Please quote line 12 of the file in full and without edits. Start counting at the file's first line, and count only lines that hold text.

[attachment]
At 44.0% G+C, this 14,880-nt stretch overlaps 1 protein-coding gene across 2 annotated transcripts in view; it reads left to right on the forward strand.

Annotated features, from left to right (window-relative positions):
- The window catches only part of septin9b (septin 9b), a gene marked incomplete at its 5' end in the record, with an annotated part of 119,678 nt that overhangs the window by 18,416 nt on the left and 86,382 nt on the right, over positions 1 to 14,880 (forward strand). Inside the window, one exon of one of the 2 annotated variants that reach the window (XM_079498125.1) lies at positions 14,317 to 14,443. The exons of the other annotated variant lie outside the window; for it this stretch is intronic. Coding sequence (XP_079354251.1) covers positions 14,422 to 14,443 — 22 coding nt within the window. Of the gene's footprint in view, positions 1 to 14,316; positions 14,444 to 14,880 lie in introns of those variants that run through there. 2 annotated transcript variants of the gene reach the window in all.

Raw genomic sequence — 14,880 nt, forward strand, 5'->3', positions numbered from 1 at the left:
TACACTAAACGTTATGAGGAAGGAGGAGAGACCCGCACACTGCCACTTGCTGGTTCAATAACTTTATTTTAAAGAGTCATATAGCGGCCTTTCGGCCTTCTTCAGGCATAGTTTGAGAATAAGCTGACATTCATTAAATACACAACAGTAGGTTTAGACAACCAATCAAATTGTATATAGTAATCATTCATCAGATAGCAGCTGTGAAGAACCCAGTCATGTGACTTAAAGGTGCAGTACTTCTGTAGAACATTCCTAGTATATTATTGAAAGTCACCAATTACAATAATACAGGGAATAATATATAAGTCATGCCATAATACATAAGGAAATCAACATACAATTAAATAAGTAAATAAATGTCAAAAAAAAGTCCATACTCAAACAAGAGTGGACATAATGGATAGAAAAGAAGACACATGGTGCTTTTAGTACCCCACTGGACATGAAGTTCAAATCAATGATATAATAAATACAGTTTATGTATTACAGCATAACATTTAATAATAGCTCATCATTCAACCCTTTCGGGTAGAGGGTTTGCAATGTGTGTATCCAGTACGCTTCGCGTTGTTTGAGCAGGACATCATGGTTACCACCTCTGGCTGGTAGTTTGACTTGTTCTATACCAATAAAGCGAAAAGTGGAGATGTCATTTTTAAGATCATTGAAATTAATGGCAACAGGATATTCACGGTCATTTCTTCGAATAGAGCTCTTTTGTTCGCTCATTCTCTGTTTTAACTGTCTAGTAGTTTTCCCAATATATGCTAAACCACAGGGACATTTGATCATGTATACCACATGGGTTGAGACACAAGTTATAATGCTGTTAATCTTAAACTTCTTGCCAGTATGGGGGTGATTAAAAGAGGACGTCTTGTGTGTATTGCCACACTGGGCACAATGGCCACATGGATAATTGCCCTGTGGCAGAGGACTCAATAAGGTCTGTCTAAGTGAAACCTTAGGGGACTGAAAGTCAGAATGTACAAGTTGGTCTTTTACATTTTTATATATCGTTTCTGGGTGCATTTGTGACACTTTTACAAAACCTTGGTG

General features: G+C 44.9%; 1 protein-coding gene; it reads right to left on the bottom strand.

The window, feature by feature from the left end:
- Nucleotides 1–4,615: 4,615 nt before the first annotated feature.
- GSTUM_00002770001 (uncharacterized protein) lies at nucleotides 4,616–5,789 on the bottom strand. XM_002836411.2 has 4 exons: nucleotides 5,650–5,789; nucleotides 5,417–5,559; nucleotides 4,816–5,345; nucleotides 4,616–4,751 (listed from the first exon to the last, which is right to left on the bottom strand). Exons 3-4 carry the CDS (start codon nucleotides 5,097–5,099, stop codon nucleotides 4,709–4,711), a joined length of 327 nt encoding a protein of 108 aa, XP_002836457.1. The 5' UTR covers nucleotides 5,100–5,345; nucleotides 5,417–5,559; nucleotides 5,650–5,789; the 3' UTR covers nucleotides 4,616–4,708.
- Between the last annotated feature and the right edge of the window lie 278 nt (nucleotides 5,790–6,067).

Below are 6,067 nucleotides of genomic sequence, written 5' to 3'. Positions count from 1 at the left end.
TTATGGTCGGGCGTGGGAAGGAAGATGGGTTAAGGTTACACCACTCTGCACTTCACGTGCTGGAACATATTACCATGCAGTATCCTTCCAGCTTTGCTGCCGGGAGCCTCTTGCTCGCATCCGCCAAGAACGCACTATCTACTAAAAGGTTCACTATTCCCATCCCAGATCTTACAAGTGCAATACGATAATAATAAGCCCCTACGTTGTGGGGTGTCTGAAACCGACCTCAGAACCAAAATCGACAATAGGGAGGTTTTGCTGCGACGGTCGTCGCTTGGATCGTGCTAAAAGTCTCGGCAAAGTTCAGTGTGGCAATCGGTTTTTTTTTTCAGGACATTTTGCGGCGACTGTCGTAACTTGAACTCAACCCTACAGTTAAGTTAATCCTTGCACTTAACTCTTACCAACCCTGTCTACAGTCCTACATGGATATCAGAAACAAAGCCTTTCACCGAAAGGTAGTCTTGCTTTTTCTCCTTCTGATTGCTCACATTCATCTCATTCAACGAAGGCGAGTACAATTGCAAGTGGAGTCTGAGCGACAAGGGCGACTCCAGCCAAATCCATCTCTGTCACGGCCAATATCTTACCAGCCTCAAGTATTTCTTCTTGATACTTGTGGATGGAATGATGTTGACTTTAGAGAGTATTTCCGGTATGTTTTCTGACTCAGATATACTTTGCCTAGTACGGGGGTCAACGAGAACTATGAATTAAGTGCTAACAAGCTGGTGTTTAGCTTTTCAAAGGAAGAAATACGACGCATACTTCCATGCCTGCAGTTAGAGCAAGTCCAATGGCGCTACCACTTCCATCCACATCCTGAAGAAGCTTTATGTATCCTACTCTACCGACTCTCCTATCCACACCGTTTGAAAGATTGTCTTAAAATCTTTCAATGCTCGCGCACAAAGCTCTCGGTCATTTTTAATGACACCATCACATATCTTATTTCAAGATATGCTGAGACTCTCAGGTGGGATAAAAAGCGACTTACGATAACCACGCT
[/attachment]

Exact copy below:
TTATGGTCGGGCGTGGGAAGGAAGATGGGTTAAGGTTACACCACTCTGCACTTCACGTGCTGGAACATATTACCATGCAGTATCCTTCCAGCTTTGCTGCCGGGAGCCTCTTGCTCGCATCCGCCAAGAACGCACTATCTACTAAAAGGTTCACTATTCCCATCCCAGATCTTACAAGTGCAATACGATAATAATAAGCCCCTACGTTGTGGGGTGTCTGAAACCGACCTCAGAACCAAAATCGACAATAGGGAGGTTTTGCTGCGACGGTCGTCGCTTGGATCGTGCTAAAAGTCTCGGCAAAGTTCAGTGTGGCAATCGGTTTTTTTTTTCAGGACATTTTGCGGCGACTGTCGTAACTTGAACTCAACCCTACAGTTAAGTTAATCCTTGCACTTAACTCTTACCAACCCTGTCTACAGTCCTACATGGATATCAGAAACAAAGCCTTTCACCGAAAGGTAGTCTTGCTTTTTCTCCTTCTGATTGCTCACATTCATCTCATTCAACGAAGGCGAGTACAATTGCAAGTGGAGTCTGAGCGACAAGGGCGACTCCAGCCAAATCCATCTCTGTCACGGCCAATATCTTACCAGCCTCAAGTATTTCTTCTTGATACTTGTGGATGGAATGATGTTGACTTTAGAGAGTATTTCCGGTATGTTTTCTGACTCAGATATACTTTGCCTAGTACGGGGGTCAACGAGAACTATGAATTAAGTGCTAACAAGCTGGTGTTTAGCTTTTCAAAGGAAGAAATACGACGCATACTTCCATGCCTGCAGTTAGAGCAAGTCCAATGGCGCTACCACTTCCATCCACATCCTGAAGAAGCTTTATGTATCCTACTCTACCGACTCTCCTATCCACACCGTTTGAAAGATTGTCTTAAAATCTTTCAATGCTCGCGCACAAAGCTCTCGGTCATTTTTAATGACACCATCACATATCTTATTTCAAGATATGCTGAGACTCTCAGGTGGGATAAAAAGCGACTTACGATAACCACGCT